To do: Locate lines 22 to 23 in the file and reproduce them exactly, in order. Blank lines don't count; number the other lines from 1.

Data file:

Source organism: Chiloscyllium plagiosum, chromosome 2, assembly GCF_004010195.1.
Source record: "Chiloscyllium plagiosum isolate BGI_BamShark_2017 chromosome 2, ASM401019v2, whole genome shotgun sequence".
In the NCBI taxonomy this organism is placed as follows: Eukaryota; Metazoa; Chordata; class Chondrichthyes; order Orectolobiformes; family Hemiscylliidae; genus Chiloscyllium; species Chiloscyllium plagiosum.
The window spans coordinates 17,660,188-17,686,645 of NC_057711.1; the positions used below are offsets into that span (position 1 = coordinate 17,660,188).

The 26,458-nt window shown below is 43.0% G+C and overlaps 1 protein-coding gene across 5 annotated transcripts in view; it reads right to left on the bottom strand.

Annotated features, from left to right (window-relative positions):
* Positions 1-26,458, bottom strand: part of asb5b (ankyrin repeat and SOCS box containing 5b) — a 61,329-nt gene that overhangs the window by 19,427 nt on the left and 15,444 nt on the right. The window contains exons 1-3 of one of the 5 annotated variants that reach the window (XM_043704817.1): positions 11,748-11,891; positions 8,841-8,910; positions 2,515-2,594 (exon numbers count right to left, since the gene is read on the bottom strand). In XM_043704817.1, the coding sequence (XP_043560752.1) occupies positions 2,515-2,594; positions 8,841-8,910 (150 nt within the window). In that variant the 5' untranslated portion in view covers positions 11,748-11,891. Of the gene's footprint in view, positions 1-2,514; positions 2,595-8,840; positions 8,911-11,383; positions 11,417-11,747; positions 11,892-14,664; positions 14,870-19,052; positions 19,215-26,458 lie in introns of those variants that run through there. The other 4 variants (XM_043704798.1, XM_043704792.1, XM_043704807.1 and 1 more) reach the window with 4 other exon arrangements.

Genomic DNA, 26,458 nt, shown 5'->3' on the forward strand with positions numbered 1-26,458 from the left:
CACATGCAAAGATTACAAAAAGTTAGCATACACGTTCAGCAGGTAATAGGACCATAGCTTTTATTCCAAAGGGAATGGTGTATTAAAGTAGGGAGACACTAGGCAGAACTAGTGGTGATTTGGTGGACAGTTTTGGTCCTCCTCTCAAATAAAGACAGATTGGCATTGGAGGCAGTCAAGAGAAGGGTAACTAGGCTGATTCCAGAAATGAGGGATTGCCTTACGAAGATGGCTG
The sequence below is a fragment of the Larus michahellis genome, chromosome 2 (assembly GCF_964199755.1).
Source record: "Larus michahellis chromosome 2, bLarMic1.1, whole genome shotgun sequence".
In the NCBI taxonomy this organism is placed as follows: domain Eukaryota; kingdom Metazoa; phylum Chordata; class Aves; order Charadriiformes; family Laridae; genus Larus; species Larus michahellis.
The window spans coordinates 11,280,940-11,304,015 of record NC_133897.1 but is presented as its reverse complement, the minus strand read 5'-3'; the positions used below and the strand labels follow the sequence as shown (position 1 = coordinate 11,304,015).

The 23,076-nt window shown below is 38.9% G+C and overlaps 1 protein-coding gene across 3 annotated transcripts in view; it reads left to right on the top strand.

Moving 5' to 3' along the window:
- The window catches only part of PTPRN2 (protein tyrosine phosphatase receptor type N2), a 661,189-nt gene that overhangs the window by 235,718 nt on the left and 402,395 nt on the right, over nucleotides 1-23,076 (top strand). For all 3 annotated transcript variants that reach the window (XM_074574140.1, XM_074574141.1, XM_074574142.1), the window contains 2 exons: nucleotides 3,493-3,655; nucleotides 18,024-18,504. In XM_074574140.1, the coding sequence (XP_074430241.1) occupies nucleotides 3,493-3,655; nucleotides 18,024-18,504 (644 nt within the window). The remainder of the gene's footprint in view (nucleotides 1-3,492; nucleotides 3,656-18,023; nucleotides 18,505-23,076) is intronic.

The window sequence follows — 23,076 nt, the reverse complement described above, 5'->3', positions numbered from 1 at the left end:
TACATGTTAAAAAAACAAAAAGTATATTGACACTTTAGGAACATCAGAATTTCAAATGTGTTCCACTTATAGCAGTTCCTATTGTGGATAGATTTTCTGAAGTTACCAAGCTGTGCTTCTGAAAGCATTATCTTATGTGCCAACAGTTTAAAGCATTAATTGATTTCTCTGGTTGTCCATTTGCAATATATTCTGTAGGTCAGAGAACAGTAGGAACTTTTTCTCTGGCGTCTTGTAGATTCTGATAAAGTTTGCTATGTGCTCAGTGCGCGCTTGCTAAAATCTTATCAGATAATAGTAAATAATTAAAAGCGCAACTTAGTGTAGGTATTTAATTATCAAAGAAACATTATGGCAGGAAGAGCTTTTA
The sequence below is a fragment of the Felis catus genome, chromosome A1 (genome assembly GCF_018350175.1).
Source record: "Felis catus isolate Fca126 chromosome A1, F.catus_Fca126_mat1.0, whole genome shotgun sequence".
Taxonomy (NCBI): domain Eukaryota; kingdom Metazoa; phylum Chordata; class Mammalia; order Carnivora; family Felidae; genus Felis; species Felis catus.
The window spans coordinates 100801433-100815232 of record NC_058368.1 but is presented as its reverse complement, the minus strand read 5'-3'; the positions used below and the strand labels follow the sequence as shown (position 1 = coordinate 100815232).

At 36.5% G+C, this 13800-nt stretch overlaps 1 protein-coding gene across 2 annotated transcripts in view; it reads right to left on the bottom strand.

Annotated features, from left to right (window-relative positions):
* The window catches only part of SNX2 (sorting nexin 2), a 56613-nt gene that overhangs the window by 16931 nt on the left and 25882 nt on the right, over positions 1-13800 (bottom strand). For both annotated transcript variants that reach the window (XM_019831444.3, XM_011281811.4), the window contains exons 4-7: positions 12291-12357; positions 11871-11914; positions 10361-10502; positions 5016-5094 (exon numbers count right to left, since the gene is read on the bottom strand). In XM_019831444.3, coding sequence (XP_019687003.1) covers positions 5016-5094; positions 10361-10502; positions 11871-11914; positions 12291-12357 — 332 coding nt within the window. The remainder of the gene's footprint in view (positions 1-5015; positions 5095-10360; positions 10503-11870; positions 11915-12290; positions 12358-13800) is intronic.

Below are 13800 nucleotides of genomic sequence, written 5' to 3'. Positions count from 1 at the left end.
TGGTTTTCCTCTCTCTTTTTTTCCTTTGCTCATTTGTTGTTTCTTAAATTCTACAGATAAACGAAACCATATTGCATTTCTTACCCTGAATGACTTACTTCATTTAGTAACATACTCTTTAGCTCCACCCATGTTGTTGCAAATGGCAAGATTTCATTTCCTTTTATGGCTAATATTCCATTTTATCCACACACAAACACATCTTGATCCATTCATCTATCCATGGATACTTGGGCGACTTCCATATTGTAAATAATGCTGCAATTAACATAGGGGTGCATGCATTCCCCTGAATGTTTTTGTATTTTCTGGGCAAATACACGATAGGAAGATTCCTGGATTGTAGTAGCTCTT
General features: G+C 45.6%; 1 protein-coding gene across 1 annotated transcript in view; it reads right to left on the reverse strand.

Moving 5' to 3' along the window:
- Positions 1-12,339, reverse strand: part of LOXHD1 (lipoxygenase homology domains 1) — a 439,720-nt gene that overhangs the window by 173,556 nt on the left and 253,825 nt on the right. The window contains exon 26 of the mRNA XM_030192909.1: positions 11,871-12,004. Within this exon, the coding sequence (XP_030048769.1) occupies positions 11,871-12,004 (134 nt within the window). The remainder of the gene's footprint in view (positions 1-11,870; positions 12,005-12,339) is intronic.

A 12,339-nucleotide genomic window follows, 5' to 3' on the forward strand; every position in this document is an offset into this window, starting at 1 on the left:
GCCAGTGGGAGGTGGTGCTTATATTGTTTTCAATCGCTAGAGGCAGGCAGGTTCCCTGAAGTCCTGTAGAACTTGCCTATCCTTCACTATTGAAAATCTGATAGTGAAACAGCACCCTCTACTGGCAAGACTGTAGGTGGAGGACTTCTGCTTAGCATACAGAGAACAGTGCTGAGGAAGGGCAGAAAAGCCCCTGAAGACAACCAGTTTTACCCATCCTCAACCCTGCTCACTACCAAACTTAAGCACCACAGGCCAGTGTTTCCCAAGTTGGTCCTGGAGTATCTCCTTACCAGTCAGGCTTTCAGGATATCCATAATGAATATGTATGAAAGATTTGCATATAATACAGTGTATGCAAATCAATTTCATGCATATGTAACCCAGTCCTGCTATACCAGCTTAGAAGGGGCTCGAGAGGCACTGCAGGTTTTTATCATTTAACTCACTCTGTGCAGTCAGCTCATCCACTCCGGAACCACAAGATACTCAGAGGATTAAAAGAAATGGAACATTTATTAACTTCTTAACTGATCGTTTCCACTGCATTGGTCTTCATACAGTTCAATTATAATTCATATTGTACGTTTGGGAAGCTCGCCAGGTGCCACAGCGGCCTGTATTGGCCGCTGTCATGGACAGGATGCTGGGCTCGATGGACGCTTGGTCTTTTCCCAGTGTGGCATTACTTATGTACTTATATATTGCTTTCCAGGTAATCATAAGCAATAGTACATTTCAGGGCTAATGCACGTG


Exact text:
The window spans coordinates 100801433-100815232 of record NC_058368.1 but is presented as its reverse complement, the minus strand read 5'-3'; the positions used below and the strand labels follow the sequence as shown (position 1 = coordinate 100815232).

At 36.5% G+C, this 13800-nt stretch overlaps 1 protein-coding gene across 2 annotated transcripts in view; it reads right to left on the bottom strand.